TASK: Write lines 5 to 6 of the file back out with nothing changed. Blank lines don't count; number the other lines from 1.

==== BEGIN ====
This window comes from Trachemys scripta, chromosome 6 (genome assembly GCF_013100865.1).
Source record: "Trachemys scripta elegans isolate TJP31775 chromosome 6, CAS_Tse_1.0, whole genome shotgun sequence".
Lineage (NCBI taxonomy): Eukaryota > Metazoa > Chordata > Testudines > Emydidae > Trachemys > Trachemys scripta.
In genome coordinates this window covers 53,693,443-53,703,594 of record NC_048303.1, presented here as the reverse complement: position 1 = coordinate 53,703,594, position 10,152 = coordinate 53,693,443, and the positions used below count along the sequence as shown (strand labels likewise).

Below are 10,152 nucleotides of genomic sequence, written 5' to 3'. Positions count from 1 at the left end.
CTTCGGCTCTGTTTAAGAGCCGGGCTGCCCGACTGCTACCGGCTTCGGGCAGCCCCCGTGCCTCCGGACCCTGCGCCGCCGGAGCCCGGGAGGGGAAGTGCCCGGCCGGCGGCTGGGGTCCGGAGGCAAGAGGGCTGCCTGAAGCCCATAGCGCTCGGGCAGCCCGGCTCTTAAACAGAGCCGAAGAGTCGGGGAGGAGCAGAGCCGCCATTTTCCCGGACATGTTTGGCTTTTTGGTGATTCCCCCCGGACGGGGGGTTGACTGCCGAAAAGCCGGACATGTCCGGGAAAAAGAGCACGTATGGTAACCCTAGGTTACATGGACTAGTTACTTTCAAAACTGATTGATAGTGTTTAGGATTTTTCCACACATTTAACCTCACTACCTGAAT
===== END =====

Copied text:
Below are 10,152 nucleotides of genomic sequence, written 5' to 3'. Positions count from 1 at the left end.
CTTCGGCTCTGTTTAAGAGCCGGGCTGCCCGACTGCTACCGGCTTCGGGCAGCCCCCGTGCCTCCGGACCCTGCGCCGCCGGAGCCCGGGAGGGGAAGTGCCCGGCCGGCGGCTGGGGTCCGGAGGCAAGAGGGCTGCCTGAAGCCCATAGCGCTCGGGCAGCCCGGCTCTTAAACAGAGCCGAAGAGTCGGGGAGGAGCAGAGCCGCCATTTTCCCGGACATGTTTGGCTTTTTGGTGATTCCCCCCGGACGGGGGGTTGACTGCCGAAAAGCCGGACATGTCCGGGAAAAAGAGCACGTATGGTAACCCTAGGTTACATGGACTAGTTACTTTCAAAACTGATTGATAGTGTTTAGGATTTTTCCACACATTTAACCTCACTACCTGAAT